It’s a pragmatic solution to an incredibly urgent problem – how to immunise very large numbers of people at risk from a rampaging variant of Covid-19 in the shortest possible time. The answer that government advisers have come up with is to give them all – more than 20 million of them – a single shot of the Oxford/AstraZeneca vaccine so that they have some protection and postpone the second dose to three months afterwards, when hopefully there will be plenty of vaccine available for boosters.
The approval of the Oxford/AstraZeneca vaccine by the Medicines and Healthcare products Regulatory Authority (MHRA) has been greeted with huge enthusiasm and acclaim – rightly, because the inexpensive, easy-to-use vaccine could help end the pandemic worldwide.
But as the UK prepares to roll out millions of first shots of the vaccine – ahead of Europe and the United States, which are both seeking more data – questions are already being asked about the way it will be used.
It’s not about safety. Experts all agree this is a safe vaccine. But the MHRA, together with the expert government advisers on the Joint Committee on Vaccination and Immunisation, have delivered a big surprise in backing two shots up to 12 weeks apart for not only the Oxford/AstraZeneca vaccine but also the Pfizer/BioNTech vaccine already in use.
This schedule was not what was trialled, as Pfizer/BioNTech immediately pointed out. Their phase 3 final trial showed people began to be protected from 12 days after one vaccination – but nearly all were given two shots within three weeks. “There are no data to demonstrate that protection after the first dose is sustained after 21 days,” the company said.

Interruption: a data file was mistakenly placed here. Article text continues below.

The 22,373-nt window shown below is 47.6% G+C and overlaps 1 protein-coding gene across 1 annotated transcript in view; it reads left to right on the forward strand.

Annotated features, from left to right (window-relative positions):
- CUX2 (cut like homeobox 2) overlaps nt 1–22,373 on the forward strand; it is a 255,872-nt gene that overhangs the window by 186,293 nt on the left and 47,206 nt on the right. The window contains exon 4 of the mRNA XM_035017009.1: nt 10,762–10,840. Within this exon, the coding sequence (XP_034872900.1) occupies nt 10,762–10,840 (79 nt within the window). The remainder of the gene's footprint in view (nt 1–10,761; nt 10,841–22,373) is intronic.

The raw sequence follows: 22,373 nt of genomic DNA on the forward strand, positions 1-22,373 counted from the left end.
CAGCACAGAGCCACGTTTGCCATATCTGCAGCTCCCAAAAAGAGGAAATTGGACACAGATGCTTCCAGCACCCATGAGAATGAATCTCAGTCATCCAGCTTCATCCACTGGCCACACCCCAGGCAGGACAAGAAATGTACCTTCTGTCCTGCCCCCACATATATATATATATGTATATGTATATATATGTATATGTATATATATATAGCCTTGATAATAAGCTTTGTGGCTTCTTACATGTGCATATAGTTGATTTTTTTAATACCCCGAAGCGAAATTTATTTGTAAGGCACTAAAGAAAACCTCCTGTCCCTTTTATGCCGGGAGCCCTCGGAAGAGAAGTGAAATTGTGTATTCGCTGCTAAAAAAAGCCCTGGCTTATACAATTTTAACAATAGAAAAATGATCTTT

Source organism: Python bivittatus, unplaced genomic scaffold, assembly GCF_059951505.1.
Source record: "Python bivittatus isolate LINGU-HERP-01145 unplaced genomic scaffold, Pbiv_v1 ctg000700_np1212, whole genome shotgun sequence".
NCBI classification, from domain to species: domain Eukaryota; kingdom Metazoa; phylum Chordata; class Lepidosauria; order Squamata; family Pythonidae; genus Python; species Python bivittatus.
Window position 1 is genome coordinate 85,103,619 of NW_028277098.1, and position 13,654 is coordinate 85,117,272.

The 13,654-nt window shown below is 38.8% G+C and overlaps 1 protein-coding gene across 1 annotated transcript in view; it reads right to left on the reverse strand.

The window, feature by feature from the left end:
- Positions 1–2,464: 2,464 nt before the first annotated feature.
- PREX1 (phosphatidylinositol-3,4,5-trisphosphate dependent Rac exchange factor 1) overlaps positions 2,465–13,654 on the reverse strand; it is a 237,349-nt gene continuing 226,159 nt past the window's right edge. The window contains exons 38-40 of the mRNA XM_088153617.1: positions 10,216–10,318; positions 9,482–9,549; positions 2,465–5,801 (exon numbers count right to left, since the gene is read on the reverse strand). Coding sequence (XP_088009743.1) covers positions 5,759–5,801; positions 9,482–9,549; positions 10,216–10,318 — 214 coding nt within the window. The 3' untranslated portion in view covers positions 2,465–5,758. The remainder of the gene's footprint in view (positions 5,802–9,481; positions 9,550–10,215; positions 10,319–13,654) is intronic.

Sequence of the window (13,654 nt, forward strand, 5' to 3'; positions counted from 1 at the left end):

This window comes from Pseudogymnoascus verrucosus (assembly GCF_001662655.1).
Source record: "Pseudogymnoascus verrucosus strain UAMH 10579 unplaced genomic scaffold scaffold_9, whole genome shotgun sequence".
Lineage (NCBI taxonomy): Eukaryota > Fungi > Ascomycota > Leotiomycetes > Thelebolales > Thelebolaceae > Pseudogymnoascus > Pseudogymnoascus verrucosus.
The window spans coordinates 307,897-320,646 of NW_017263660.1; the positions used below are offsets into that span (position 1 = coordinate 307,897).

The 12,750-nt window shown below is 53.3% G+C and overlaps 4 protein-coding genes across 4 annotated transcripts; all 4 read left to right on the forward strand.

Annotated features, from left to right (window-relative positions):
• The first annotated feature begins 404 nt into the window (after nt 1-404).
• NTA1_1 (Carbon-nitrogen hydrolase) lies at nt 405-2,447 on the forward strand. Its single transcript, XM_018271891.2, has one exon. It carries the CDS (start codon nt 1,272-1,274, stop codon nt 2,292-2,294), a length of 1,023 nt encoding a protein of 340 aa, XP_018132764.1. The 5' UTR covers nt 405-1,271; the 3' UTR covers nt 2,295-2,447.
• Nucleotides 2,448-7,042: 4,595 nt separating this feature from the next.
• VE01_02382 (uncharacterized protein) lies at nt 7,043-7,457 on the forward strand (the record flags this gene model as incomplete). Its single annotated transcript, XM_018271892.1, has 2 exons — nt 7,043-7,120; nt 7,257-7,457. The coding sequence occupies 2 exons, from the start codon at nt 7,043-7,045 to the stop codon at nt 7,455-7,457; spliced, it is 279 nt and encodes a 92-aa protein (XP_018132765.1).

The MHRA and JCVI appear to be extrapolating from data in a small subset of people taking part in the Oxford/AstraZeneca trial in the UK. Famously, in this group of fewer than 3,000 people (and for scale, Pfizer/BioNTech did one international trial involving 43,000 people) efficacy was 90%.
This was down to an unintentional error. The first dose they were given was a half-dose. That appeared to work better than two full doses – which gave 62% efficacy in a trial of more than 11,000 people.
But now the MHRA has thrown out that explanation and come up with a different one. In that small group, many people had their second shot later than usual – up to 26 weeks later in some cases. But in those who had it by 12 weeks, efficacy reached 70%.
Prof Andrew Pollard, in an interview with the Guardian, said it was not surprising. “If you have a longer gap between that first and second dose, then the strength of the booster tends to be stronger. So that’s not a surprise or unusual. That’s what we see with almost every other vaccine that’s ever been tested.”
But the changing interpretation of what was going on adds to the sense of confusion. And there are other questions. What happens if you wait longer than 12 weeks for the second shot? Are people less likely to carry through and get their second dose after three months of feeling fairly well protected? In the case of the Pfizer/BioNTech vaccine, what happens if there are not enough supplies to give people a second shot? That vaccine has been approved in Europe and the US and is in demand worldwide.
The UK is once more first out of the traps and will be finding out the answers to these questions on its own. Neither the US nor Europe is rushing to evaluate the Oxford/AstraZeneca vaccine. The Food and Drug Administration in the US is waiting for the results from ongoing trials there, which should also answer another important question for which there is limited data – as to how well it works in the elderly.
The European Medicines Agency says it is also assessing “evidence on its efficacy and safety coming from several ongoing clinical trials” and pondering the answers to questions it asked AstraZeneca over Christmas.
There is no doubt that Oxford/AstraZeneca’s is a good vaccine that is desperately needed. Critically, said Pollard, “from three weeks after the first dose, we’re not seeing anyone who’s vaccinated admitted to the hospital or developing severe disease”. But questions need to be answered and there must be great care over the way the vaccines are used if the public is to have the confidence in them that we all need to end the pandemic.